Posts Tagged ‘Value Chain Analysis’
Supply Chain Analysis
There is so much competition that margins are thinly reduced putting a great strain on supply chain management that, if not successful, can have drastic impact on the bottom line. Organizations need to have the ability to compare product value in an intelligent fashion analyzing changes relating to repair and/or refurbishment costs, spare parts pricing, resale value as well as if the overall demand for this product is profitable. Additionally, such considerations as flexibility and scalability are needed to allow sales to either outmaneuver or eliminate any competition.
It Always Comes Down to Applied Darwinism
Value Chain Analysis
OK, you are a business, marketing to a consumer. You know Value Chain analysis is critical. But, rather than matching up your Value Chain of your business exactly to the “Value Chain” of your consumer, you are ranking the buyer criteria as outlined in Michael Porter’s book Competitive Advantage .
Now’s the time to add Maslow’s Hiearchy of Needs into the mix.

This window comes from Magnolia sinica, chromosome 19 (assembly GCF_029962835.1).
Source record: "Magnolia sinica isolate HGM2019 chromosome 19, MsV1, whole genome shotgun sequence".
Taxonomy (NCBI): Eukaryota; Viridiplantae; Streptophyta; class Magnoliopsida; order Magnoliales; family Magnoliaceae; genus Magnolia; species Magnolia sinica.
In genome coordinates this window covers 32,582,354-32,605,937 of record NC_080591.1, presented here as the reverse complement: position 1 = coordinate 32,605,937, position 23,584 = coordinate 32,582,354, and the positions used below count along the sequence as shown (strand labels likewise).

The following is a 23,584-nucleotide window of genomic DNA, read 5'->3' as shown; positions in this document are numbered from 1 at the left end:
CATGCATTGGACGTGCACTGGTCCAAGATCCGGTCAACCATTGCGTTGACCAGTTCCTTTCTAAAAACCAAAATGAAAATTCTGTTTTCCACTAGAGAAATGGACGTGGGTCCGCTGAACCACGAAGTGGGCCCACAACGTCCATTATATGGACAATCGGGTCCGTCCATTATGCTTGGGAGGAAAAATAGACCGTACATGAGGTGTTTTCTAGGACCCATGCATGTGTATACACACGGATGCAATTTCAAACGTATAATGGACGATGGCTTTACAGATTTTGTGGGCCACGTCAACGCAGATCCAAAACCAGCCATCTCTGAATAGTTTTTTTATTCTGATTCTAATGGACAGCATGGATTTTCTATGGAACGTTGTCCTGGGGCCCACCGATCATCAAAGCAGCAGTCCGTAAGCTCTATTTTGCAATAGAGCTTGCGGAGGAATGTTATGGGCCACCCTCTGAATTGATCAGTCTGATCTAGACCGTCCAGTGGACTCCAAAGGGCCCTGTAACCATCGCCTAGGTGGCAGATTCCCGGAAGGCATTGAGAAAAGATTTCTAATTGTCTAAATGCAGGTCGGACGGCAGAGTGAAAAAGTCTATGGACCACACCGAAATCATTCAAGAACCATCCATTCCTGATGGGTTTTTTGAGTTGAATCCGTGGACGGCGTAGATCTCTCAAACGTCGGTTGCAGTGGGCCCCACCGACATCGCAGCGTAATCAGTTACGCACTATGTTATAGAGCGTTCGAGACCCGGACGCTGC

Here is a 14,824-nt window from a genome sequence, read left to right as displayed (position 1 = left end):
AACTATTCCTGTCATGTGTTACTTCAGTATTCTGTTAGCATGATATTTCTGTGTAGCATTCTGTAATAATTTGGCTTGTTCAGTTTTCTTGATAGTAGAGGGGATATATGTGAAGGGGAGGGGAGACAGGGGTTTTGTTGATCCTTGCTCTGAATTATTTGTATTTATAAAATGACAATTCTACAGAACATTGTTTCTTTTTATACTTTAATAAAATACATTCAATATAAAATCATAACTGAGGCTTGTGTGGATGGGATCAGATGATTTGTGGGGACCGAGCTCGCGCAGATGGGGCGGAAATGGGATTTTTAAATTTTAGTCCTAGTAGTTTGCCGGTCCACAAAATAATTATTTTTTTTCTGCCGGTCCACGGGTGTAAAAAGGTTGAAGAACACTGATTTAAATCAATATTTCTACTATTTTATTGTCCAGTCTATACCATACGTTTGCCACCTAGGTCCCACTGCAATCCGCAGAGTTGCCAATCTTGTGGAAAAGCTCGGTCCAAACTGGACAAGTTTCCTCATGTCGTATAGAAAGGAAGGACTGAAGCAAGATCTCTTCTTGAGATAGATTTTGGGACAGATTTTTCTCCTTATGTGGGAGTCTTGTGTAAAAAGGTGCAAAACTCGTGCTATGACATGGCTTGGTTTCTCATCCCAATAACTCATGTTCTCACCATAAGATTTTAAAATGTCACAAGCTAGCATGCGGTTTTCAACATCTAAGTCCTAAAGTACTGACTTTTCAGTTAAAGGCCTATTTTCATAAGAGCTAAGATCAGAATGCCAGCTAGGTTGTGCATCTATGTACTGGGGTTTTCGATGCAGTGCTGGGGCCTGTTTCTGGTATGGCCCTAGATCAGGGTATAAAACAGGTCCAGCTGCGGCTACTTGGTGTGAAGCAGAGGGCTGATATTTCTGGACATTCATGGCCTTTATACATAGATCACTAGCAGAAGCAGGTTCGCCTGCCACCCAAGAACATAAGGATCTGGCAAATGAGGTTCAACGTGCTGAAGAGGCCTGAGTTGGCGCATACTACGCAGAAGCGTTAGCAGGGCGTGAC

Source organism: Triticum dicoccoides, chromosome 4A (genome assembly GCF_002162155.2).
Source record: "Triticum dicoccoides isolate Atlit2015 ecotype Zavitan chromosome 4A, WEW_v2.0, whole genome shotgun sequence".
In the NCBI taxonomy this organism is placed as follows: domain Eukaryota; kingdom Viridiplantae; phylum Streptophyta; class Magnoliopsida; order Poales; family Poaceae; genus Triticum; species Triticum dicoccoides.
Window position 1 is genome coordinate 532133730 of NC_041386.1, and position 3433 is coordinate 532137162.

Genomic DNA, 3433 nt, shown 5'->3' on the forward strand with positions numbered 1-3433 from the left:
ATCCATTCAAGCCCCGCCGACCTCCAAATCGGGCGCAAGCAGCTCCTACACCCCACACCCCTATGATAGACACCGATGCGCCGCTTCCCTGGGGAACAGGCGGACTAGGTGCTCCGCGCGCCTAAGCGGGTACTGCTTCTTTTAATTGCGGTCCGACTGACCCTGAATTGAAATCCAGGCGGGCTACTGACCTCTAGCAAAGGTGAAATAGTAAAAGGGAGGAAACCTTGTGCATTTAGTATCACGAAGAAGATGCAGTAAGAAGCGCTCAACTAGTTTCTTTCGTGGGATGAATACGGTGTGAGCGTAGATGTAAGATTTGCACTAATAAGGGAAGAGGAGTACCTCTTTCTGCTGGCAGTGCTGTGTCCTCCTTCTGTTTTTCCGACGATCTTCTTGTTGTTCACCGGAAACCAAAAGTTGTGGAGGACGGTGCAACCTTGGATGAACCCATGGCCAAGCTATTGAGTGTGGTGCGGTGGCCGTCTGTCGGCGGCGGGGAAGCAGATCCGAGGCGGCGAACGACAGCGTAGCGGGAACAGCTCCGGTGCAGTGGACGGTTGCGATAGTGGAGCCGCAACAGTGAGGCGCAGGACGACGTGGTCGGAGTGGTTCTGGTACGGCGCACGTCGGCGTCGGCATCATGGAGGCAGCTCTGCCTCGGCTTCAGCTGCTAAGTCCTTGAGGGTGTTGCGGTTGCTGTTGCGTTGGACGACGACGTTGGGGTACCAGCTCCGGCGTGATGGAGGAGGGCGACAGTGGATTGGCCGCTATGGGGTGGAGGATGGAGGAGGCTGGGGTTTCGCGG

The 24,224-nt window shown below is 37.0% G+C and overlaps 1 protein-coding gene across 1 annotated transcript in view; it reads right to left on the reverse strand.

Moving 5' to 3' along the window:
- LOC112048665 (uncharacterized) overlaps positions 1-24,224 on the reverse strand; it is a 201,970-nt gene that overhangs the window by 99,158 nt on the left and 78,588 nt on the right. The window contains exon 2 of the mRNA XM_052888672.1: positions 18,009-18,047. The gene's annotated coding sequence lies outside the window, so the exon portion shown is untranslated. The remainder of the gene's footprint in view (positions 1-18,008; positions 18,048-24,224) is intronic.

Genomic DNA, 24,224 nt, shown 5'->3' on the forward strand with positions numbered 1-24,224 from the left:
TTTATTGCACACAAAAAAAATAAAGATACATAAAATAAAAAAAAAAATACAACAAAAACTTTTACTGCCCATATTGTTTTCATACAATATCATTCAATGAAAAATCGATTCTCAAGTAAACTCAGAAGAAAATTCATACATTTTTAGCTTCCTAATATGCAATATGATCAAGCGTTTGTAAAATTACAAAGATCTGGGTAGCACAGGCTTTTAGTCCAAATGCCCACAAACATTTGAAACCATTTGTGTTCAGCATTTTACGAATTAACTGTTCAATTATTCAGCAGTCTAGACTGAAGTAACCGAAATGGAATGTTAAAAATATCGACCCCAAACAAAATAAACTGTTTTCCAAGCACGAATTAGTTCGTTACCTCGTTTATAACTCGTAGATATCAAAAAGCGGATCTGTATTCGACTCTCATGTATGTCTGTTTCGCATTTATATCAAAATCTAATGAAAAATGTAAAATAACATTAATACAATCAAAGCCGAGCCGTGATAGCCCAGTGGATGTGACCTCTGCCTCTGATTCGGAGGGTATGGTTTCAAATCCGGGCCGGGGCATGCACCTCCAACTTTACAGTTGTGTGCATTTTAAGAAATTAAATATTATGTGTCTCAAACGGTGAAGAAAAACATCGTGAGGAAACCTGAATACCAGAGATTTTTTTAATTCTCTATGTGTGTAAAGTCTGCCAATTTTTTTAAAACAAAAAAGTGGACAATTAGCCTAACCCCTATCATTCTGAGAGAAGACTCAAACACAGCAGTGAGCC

Overly complex? Too much data? Too much analysis? Can’t we just write a couple of great ads and be done with it?
Sure–but we’ll miss out on Read the rest of this entry »
Porters Value Chain Model
Michael Porter identifies supplier power as an important component of his five forces model in analyzing the competitive environment of a business. Supplier power refers to your supplier’s ability to dictate the price of the raw material or other inputs that he supplies you. The model says the more power your supplier has to dictate the price, the less competitive you are in that business environment. You need to reflect the high price in your finished goods and the higher your price is, the less customers you will attract in the market.
Supplier power increases when Read the rest of this entry »
Porters Value Chain
A competitive advantage could simply be defined as the advantage or ability a firm has over its rivals in the industry; or the ability a firm has to outperform its industry rivals.
A firm is said to have a competitive advantage when it has the capabilities or means to push out its rivals in striving for the favour of customers. This applies internationally or locally as well as to both services and products.Thus, a sustainable competitive advantage is the persistence the firm applies despite efforts by competitors or potential entrants to copy or overtake it. Sustainability Read the rest of this entry »